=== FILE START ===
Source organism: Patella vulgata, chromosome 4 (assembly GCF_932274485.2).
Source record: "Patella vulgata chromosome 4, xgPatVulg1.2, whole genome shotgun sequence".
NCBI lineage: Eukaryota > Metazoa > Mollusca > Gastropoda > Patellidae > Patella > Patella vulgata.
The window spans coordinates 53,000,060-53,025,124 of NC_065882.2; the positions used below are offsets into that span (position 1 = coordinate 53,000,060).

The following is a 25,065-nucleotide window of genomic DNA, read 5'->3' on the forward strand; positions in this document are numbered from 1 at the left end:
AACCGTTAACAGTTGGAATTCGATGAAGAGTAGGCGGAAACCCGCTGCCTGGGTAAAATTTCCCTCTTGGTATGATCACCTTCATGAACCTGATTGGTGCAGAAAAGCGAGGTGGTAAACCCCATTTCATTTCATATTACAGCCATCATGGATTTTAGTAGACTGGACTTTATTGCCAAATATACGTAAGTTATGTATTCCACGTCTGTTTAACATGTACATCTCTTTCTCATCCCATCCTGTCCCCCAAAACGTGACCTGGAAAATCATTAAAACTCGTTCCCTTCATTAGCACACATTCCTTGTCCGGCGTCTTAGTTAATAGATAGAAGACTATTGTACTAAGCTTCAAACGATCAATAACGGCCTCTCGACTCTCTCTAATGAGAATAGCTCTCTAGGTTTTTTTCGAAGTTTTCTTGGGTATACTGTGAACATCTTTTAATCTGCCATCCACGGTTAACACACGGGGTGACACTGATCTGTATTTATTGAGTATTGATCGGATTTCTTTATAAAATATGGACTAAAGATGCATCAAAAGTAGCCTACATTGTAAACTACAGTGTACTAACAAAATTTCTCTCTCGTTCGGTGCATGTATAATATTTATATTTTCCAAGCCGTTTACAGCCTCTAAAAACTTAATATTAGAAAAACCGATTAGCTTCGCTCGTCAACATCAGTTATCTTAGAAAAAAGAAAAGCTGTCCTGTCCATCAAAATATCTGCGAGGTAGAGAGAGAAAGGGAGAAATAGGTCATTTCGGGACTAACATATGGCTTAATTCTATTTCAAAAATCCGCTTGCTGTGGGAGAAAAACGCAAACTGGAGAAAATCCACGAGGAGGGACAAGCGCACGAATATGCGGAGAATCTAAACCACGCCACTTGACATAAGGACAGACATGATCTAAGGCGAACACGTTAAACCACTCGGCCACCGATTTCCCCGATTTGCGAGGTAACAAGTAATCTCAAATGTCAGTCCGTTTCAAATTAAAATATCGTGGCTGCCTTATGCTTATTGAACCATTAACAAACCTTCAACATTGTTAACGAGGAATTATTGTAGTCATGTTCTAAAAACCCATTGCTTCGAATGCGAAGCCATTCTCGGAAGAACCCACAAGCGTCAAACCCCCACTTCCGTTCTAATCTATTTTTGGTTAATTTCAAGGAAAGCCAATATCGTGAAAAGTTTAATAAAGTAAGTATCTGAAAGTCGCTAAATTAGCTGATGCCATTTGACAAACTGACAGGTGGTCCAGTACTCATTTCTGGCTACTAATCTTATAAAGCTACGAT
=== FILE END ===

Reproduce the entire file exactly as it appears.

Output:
Source organism: Patella vulgata, chromosome 4 (assembly GCF_932274485.2).
Source record: "Patella vulgata chromosome 4, xgPatVulg1.2, whole genome shotgun sequence".
NCBI lineage: Eukaryota > Metazoa > Mollusca > Gastropoda > Patellidae > Patella > Patella vulgata.
The window spans coordinates 53,000,060-53,025,124 of NC_065882.2; the positions used below are offsets into that span (position 1 = coordinate 53,000,060).

The following is a 25,065-nucleotide window of genomic DNA, read 5'->3' on the forward strand; positions in this document are numbered from 1 at the left end:
AACCGTTAACAGTTGGAATTCGATGAAGAGTAGGCGGAAACCCGCTGCCTGGGTAAAATTTCCCTCTTGGTATGATCACCTTCATGAACCTGATTGGTGCAGAAAAGCGAGGTGGTAAACCCCATTTCATTTCATATTACAGCCATCATGGATTTTAGTAGACTGGACTTTATTGCCAAATATACGTAAGTTATGTATTCCACGTCTGTTTAACATGTACATCTCTTTCTCATCCCATCCTGTCCCCCAAAACGTGACCTGGAAAATCATTAAAACTCGTTCCCTTCATTAGCACACATTCCTTGTCCGGCGTCTTAGTTAATAGATAGAAGACTATTGTACTAAGCTTCAAACGATCAATAACGGCCTCTCGACTCTCTCTAATGAGAATAGCTCTCTAGGTTTTTTTCGAAGTTTTCTTGGGTATACTGTGAACATCTTTTAATCTGCCATCCACGGTTAACACACGGGGTGACACTGATCTGTATTTATTGAGTATTGATCGGATTTCTTTATAAAATATGGACTAAAGATGCATCAAAAGTAGCCTACATTGTAAACTACAGTGTACTAACAAAATTTCTCTCTCGTTCGGTGCATGTATAATATTTATATTTTCCAAGCCGTTTACAGCCTCTAAAAACTTAATATTAGAAAAACCGATTAGCTTCGCTCGTCAACATCAGTTATCTTAGAAAAAAGAAAAGCTGTCCTGTCCATCAAAATATCTGCGAGGTAGAGAGAGAAAGGGAGAAATAGGTCATTTCGGGACTAACATATGGCTTAATTCTATTTCAAAAATCCGCTTGCTGTGGGAGAAAAACGCAAACTGGAGAAAATCCACGAGGAGGGACAAGCGCACGAATATGCGGAGAATCTAAACCACGCCACTTGACATAAGGACAGACATGATCTAAGGCGAACACGTTAAACCACTCGGCCACCGATTTCCCCGATTTGCGAGGTAACAAGTAATCTCAAATGTCAGTCCGTTTCAAATTAAAATATCGTGGCTGCCTTATGCTTATTGAACCATTAACAAACCTTCAACATTGTTAACGAGGAATTATTGTAGTCATGTTCTAAAAACCCATTGCTTCGAATGCGAAGCCATTCTCGGAAGAACCCACAAGCGTCAAACCCCCACTTCCGTTCTAATCTATTTTTGGTTAATTTCAAGGAAAGCCAATATCGTGAAAAGTTTAATAAAGTAAGTATCTGAAAGTCGCTAAATTAGCTGATGCCATTTGACAAACTGACAGGTGGTCCAGTACTCATTTCTGGCTACTAATCTTATAAAGCTACGAT